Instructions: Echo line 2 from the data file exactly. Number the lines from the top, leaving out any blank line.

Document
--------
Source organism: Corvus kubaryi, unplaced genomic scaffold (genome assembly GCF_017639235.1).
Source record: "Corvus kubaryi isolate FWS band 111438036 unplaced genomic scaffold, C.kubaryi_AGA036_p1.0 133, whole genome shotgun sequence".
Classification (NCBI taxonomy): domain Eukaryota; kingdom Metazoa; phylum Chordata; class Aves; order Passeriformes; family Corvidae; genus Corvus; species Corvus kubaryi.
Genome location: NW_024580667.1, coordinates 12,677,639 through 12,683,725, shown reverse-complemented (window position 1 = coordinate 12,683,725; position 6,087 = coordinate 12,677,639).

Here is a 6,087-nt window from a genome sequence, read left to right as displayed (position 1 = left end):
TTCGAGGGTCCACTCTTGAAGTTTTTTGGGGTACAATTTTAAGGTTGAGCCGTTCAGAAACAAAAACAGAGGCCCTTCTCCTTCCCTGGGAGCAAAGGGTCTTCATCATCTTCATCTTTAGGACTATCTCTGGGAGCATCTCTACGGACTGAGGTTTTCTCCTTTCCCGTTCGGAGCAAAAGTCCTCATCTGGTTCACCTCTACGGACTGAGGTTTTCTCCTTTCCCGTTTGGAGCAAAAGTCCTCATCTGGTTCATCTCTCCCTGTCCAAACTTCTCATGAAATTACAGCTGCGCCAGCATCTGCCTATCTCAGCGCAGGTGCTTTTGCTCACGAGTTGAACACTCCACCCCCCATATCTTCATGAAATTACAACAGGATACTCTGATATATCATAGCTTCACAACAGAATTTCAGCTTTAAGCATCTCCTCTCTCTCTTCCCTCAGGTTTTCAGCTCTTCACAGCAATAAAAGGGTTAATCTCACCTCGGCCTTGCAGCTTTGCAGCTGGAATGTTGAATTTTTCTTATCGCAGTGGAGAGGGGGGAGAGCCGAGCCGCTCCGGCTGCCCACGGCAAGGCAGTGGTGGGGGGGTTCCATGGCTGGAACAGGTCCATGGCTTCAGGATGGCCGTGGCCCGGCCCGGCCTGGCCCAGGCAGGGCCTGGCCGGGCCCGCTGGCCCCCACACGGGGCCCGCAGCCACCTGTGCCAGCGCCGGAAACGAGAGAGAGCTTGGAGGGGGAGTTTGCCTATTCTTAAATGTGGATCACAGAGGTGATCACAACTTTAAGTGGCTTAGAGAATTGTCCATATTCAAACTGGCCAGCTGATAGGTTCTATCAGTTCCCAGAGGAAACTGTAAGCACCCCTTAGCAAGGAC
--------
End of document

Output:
Source record: "Corvus kubaryi isolate FWS band 111438036 unplaced genomic scaffold, C.kubaryi_AGA036_p1.0 133, whole genome shotgun sequence".